Thursday, February 05, 2009


My husband has been reading a lot of biographies lately. He's enjoyed books on Joseph, Daniel and Abraham, and took that love of reading about great men a little further to mesh it with his love for American History. He's taken on some lengthy books as a result, and enjoys sharing little insights he's noticed when reading about some of the great men in our history. Ben Franklin was one that he especially enjoyed reading about. The man was truly a Renaissance Man.

For Christmas I got him a biography on John Adams. He's fun to read about because he was a pretty animated character. But he also gave little tidbits of information about Thomas Jefferson. When reading about John Adams, you get to hear his thoughts on his contemporary, and contrast the way they interacted at a very important crossroads in our history.

It seems Adams saw Mr. Jefferson as an odd person. Jefferson was quiet, and preferred to stay away from crowds. In fact, during the all important sessions of hammering out the wording of the Declaration of Independence, Jefferson did not stay in town with the rest of the group. He took a small apartment on the outskirts of town, away from the noise, and I'm sure drop-in company. This seclusion was important to this man, because it was he who took what was said and decided in those meetings, and put the ideas into a meaningful and useful document that has guided this great nation of ours.

Big Dad and I were discussing this, and it came to us that observers are an important part of society. They are fringe people, not in the spotlight. They prefer to watch, take in and observe in order to make sense of things. The beauty of this type of person is that when they make sense of things, and communicate that to others, it enables others to understand as well. They show us paths of understanding that we might miss if someone wasn't there to watch out for it. Big Dad is somewhat like this, and it's fun to see the great men in history who have similar habits.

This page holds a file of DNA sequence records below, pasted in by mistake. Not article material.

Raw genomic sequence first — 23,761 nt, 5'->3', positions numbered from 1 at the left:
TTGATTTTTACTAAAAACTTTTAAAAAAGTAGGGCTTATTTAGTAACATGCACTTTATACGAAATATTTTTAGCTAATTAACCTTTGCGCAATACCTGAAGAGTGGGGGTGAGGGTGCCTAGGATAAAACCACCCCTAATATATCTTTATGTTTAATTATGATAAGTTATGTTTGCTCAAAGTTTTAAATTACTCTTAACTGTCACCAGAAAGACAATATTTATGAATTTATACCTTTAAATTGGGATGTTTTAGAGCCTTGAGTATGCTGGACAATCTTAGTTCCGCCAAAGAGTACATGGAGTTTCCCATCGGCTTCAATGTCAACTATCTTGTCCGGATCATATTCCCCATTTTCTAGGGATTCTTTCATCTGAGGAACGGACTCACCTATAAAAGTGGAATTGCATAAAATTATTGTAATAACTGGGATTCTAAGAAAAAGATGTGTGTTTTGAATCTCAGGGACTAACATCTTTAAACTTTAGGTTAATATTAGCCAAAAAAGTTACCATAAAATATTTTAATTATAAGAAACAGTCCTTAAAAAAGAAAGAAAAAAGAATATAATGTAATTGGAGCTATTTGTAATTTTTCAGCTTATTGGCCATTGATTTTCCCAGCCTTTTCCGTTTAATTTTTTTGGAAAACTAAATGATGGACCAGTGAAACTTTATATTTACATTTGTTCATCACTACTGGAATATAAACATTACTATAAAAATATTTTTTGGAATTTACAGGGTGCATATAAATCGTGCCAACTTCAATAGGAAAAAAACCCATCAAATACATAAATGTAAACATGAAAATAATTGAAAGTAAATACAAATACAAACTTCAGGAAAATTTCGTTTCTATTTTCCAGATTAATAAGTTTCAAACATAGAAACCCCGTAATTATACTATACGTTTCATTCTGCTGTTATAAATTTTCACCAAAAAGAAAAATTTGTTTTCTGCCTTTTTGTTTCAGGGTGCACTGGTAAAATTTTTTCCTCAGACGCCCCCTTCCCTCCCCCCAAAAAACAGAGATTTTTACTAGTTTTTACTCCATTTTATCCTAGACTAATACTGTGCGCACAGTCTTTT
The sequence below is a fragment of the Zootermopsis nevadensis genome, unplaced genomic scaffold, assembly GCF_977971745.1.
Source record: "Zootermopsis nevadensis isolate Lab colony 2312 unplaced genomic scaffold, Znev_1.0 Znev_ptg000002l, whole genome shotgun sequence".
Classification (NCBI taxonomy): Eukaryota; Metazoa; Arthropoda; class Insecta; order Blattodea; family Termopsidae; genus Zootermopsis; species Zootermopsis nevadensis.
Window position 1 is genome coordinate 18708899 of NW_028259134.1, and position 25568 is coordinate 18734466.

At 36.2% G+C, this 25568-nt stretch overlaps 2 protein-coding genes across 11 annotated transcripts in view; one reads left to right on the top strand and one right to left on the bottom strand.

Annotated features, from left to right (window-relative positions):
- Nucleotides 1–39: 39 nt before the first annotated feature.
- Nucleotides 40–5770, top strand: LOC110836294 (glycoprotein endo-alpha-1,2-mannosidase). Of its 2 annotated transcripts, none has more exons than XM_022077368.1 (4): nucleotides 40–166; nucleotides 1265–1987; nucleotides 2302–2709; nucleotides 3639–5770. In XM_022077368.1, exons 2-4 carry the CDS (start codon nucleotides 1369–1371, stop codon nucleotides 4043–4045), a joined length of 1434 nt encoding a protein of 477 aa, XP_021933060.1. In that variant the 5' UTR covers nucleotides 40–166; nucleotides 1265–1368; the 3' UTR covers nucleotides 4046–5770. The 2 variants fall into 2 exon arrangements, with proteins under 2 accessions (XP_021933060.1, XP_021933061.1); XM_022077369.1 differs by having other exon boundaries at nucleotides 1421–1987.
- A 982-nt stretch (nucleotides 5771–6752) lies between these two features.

Mainstream isn't for everyone. Observers like Thomas Jefferson keep us on the right track, and keep mainstream in check. I really like observers.


This Eclectic Life said...

I love reading about John Adams (Ben Franklin, too). I like your observation about "observers." I believe you are absolutely correct.

I find it soothing to be around people like that. I wonder if Jefferson was one of those people who "only talk when they have something to say." I can't master that art, but I admire people who have! lol

Anonymous said...

Hello! :)

Mike said...

My favorite biographies are about Theodore Roosevelt. Start with David McCulloghs "Mornings on Horseback" and then have him go to the twin volumes by Edmund Morris, "The Rise of Theodore Roosevelt" and "Theodore Rex" He is such a fascinating person.

Hope you all are doing well.